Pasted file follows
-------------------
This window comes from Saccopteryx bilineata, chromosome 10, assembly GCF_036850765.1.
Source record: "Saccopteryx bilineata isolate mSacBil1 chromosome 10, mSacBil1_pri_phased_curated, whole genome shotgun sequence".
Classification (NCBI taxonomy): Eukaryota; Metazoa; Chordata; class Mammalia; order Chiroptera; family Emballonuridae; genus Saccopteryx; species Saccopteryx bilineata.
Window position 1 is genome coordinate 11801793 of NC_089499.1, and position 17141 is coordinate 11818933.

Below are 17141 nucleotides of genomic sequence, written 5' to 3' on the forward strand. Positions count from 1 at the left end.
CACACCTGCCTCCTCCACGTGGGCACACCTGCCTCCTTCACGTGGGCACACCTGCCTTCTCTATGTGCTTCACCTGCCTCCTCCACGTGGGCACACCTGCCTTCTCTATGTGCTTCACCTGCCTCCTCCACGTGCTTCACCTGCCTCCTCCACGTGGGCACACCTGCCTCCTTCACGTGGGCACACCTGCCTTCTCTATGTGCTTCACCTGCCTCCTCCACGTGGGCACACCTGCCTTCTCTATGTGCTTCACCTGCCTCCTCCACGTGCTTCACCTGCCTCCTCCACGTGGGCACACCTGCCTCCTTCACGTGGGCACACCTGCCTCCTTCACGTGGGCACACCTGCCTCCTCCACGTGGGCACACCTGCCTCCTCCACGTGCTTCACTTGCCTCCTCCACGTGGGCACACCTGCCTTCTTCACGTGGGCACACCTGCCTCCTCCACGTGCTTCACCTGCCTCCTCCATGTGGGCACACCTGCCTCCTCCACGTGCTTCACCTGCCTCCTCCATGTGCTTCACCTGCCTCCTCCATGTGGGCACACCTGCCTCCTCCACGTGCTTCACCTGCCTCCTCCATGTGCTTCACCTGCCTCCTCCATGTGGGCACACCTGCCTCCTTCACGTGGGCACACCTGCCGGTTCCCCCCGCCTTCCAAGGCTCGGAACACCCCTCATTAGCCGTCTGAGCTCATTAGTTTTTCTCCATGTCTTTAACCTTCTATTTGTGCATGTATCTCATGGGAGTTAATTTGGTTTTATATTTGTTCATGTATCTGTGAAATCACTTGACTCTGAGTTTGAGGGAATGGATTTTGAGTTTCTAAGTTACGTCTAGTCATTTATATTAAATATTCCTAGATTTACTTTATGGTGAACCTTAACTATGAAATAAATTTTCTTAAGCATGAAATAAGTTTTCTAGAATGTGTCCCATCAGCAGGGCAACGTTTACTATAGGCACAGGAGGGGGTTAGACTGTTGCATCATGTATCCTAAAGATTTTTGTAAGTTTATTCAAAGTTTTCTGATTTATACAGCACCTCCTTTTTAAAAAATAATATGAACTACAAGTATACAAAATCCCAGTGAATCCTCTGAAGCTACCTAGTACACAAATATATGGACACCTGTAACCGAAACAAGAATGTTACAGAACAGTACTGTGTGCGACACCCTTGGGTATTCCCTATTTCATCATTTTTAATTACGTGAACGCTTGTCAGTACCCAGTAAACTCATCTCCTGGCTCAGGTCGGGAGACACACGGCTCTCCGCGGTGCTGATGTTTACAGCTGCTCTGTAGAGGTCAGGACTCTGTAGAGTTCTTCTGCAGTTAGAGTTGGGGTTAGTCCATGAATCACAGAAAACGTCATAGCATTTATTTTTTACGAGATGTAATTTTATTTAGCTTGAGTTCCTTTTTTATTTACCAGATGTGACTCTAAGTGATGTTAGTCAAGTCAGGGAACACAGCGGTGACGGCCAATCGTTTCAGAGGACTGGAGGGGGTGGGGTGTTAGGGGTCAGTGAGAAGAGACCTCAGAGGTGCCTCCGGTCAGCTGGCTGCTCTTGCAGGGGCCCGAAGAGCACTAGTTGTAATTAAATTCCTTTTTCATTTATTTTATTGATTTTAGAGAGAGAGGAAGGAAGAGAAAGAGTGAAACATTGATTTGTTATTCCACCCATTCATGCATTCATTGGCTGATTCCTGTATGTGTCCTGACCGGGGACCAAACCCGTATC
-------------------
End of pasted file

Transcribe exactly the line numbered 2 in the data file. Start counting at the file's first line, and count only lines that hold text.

Source record: "Saccopteryx bilineata isolate mSacBil1 chromosome 10, mSacBil1_pri_phased_curated, whole genome shotgun sequence".